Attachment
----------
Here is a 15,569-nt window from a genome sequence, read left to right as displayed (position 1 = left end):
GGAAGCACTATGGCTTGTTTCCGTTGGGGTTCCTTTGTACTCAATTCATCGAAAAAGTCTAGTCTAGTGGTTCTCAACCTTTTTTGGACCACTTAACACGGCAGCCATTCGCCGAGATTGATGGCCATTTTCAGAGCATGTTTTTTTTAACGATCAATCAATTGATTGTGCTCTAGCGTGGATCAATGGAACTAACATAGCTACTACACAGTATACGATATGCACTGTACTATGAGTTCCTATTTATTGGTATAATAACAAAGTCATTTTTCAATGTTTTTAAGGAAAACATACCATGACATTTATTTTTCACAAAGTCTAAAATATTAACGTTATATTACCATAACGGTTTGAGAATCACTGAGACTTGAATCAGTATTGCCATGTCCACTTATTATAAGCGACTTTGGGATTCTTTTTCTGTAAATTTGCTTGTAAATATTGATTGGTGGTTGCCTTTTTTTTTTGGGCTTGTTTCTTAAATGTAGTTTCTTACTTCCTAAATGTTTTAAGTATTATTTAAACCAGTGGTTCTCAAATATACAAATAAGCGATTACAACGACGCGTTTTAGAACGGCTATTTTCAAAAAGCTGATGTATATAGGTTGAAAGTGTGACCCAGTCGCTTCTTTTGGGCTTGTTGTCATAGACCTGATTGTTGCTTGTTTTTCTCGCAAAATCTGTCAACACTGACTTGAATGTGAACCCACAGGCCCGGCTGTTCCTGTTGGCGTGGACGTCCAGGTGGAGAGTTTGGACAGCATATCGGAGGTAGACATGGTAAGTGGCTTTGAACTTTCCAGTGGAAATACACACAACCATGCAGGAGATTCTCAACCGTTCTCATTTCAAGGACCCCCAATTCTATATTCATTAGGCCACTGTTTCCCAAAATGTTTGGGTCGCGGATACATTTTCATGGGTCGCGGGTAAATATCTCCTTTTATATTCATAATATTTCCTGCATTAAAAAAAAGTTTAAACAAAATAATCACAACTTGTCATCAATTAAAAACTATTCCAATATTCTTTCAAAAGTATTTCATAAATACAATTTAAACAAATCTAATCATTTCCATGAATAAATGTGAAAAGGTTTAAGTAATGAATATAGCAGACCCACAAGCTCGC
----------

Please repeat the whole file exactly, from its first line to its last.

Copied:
Here is a 15,569-nt window from a genome sequence, read left to right as displayed (position 1 = left end):
GGAAGCACTATGGCTTGTTTCCGTTGGGGTTCCTTTGTACTCAATTCATCGAAAAAGTCTAGTCTAGTGGTTCTCAACCTTTTTTGGACCACTTAACACGGCAGCCATTCGCCGAGATTGATGGCCATTTTCAGAGCATGTTTTTTTTAACGATCAATCAATTGATTGTGCTCTAGCGTGGATCAATGGAACTAACATAGCTACTACACAGTATACGATATGCACTGTACTATGAGTTCCTATTTATTGGTATAATAACAAAGTCATTTTTCAATGTTTTTAAGGAAAACATACCATGACATTTATTTTTCACAAAGTCTAAAATATTAACGTTATATTACCATAACGGTTTGAGAATCACTGAGACTTGAATCAGTATTGCCATGTCCACTTATTATAAGCGACTTTGGGATTCTTTTTCTGTAAATTTGCTTGTAAATATTGATTGGTGGTTGCCTTTTTTTTTTGGGCTTGTTTCTTAAATGTAGTTTCTTACTTCCTAAATGTTTTAAGTATTATTTAAACCAGTGGTTCTCAAATATACAAATAAGCGATTACAACGACGCGTTTTAGAACGGCTATTTTCAAAAAGCTGATGTATATAGGTTGAAAGTGTGACCCAGTCGCTTCTTTTGGGCTTGTTGTCATAGACCTGATTGTTGCTTGTTTTTCTCGCAAAATCTGTCAACACTGACTTGAATGTGAACCCACAGGCCCGGCTGTTCCTGTTGGCGTGGACGTCCAGGTGGAGAGTTTGGACAGCATATCGGAGGTAGACATGGTAAGTGGCTTTGAACTTTCCAGTGGAAATACACACAACCATGCAGGAGATTCTCAACCGTTCTCATTTCAAGGACCCCCAATTCTATATTCATTAGGCCACTGTTTCCCAAAATGTTTGGGTCGCGGATACATTTTCATGGGTCGCGGGTAAATATCTCCTTTTATATTCATAATATTTCCTGCATTAAAAAAAAGTTTAAACAAAATAATCACAACTTGTCATCAATTAAAAACTATTCCAATATTCTTTCAAAAGTATTTCATAAATACAATTTAAACAAATCTAATCATTTCCATGAATAAATGTGAAAAGGTTTAAGTAATGAATATAGCAGACCCACAAGCTCGC